William Eggleston: Untitled, 1970/2012
60 x 44 inches (152.4 x 111.8 cm)
Ed. of 2
William Eggleston: Los Alamos
BEVERLY HILLS, CALIFORNIA • Gagosian Gallery • Ongoing
|I just wait until [my subject] appears, which is often where I happen to be. Might be something right across the street. Might be something on down the road. And I’m usually very pleased when I get the image back. It’s usually exactly what I saw. I don’t have any favorites. Every picture is equal but different.|
This exhibition comprises twenty-eight large-scale pigment images from the Los Alamos series, printed from vintage negatives. Some images were first printed in the early 2000s as dye transfers. Others have never been seen before. Eggleston shot them on the road between 1966 and 1974 in the Mississippi Delta, New Orleans, Las Vegas, Los Angeles, Los Alamos, and other locations across the United States, naming the Los Alamos series after the laboratory where atomic weapons were developed. In the intimate portraiture and stark landscapes, the profound influence of his aesthetic on contemporary image-making is plain. His self-professed “democratic camera” seeks out spontaneous moments of aesthetic exception—a neon light glowing piercingly in a darkened motel room; the back of a smooth, perfectly arranged grey updo; a collection of dolls; a gawky young man pumping gas.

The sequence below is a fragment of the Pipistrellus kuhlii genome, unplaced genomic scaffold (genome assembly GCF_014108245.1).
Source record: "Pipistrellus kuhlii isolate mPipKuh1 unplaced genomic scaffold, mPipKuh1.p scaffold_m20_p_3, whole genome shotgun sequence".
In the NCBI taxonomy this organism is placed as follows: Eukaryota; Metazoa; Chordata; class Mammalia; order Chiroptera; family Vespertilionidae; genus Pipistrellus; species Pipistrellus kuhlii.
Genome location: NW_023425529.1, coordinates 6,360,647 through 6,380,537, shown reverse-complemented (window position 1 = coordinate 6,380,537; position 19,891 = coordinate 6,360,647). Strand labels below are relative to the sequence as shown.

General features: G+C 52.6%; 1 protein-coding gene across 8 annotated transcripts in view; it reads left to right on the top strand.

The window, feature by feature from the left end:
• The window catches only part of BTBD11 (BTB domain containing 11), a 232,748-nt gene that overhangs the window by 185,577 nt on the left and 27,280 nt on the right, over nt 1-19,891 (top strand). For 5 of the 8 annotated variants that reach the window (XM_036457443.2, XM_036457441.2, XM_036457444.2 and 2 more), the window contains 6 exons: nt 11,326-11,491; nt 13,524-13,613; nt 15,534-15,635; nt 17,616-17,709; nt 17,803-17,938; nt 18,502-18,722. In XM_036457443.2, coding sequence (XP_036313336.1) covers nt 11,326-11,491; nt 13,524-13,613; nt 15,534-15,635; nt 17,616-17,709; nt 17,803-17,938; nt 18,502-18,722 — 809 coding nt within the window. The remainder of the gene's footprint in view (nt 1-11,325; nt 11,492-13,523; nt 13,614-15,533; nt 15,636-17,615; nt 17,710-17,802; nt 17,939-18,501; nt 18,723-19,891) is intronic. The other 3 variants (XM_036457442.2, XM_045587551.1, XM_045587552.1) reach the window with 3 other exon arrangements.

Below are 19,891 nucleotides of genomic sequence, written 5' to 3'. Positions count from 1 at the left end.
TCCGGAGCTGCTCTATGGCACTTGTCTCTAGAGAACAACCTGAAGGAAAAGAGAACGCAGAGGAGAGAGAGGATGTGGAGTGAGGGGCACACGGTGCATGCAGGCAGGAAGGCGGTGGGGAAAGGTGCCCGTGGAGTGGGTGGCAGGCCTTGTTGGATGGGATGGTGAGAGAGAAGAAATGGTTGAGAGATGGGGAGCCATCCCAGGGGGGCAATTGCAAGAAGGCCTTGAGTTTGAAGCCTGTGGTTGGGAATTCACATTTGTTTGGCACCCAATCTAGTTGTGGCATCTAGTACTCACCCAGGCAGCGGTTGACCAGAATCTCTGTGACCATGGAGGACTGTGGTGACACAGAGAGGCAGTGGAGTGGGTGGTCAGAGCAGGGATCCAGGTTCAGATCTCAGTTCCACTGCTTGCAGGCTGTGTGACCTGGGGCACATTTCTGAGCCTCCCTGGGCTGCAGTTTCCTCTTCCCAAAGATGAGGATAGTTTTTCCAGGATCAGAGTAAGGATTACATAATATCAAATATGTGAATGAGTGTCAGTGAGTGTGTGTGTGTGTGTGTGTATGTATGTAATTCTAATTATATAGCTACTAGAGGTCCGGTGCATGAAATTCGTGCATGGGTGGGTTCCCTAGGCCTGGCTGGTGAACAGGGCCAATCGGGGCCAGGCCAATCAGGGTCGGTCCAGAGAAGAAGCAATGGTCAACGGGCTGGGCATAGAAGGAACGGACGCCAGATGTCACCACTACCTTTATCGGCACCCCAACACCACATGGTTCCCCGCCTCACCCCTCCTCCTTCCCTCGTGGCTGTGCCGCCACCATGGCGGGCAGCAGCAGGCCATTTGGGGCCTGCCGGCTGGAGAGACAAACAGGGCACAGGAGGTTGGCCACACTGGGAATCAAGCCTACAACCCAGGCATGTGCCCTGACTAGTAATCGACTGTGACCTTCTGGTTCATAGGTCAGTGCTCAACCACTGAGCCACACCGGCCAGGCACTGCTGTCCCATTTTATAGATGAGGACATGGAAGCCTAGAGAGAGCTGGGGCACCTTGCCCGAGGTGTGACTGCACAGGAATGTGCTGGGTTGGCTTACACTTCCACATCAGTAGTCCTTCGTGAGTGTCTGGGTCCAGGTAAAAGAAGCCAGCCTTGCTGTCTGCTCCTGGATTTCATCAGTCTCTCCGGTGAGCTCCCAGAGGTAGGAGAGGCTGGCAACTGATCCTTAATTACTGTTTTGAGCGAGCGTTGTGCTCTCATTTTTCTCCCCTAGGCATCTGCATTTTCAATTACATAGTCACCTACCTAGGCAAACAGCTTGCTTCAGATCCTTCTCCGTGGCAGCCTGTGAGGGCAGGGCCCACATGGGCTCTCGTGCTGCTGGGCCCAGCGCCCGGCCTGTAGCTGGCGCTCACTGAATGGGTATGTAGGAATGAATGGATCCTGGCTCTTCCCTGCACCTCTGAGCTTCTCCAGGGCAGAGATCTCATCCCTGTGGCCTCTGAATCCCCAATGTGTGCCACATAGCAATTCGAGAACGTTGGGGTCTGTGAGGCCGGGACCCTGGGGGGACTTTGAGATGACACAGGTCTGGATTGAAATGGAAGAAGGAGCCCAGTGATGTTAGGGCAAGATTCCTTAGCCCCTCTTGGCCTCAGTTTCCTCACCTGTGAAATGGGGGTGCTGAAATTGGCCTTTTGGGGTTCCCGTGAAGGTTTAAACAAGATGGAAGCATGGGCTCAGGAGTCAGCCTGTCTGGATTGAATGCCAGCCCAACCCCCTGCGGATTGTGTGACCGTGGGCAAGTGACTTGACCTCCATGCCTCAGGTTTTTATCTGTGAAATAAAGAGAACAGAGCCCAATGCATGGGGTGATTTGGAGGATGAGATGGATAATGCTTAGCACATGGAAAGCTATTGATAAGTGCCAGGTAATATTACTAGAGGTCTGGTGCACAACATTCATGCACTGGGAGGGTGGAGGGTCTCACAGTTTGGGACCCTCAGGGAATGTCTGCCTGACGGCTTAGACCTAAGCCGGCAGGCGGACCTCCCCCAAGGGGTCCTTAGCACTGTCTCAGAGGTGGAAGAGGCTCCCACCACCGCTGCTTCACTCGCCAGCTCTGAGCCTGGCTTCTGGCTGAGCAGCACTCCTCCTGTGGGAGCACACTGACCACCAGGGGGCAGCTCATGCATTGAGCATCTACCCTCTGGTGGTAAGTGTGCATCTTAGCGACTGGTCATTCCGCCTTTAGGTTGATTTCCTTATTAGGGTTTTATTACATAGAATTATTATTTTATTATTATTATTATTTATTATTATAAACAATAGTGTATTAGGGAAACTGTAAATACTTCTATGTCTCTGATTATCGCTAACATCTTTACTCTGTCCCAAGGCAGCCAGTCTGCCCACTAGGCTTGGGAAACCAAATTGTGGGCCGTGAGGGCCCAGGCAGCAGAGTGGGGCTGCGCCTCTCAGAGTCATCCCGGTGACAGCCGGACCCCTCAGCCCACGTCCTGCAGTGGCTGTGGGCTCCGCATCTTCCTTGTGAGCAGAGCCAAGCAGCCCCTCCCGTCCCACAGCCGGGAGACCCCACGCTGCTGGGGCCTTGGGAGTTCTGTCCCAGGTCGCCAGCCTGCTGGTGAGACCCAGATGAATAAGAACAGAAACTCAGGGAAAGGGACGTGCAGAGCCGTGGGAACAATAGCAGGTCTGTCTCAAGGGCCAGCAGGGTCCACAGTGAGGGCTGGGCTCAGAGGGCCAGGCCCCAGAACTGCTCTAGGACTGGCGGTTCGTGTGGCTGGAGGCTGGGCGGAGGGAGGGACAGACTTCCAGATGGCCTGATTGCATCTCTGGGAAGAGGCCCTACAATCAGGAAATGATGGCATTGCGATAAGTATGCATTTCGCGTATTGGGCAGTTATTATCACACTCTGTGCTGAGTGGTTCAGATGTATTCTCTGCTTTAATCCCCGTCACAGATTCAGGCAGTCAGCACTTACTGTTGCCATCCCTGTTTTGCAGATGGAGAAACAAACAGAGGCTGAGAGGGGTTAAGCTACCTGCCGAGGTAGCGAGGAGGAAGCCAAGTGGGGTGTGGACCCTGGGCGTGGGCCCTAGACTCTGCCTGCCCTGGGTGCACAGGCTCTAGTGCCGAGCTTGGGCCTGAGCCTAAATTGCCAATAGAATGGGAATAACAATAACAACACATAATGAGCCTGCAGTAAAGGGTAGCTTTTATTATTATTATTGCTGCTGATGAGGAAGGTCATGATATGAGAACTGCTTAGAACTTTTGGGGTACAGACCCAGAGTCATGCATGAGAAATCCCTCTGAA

Gagosian Gallery Website
Please click here for a Culturekiosque editorial comment on the on the lawsuit between photographer William Eggleston and the New York financier collector Jonathan Sobel.
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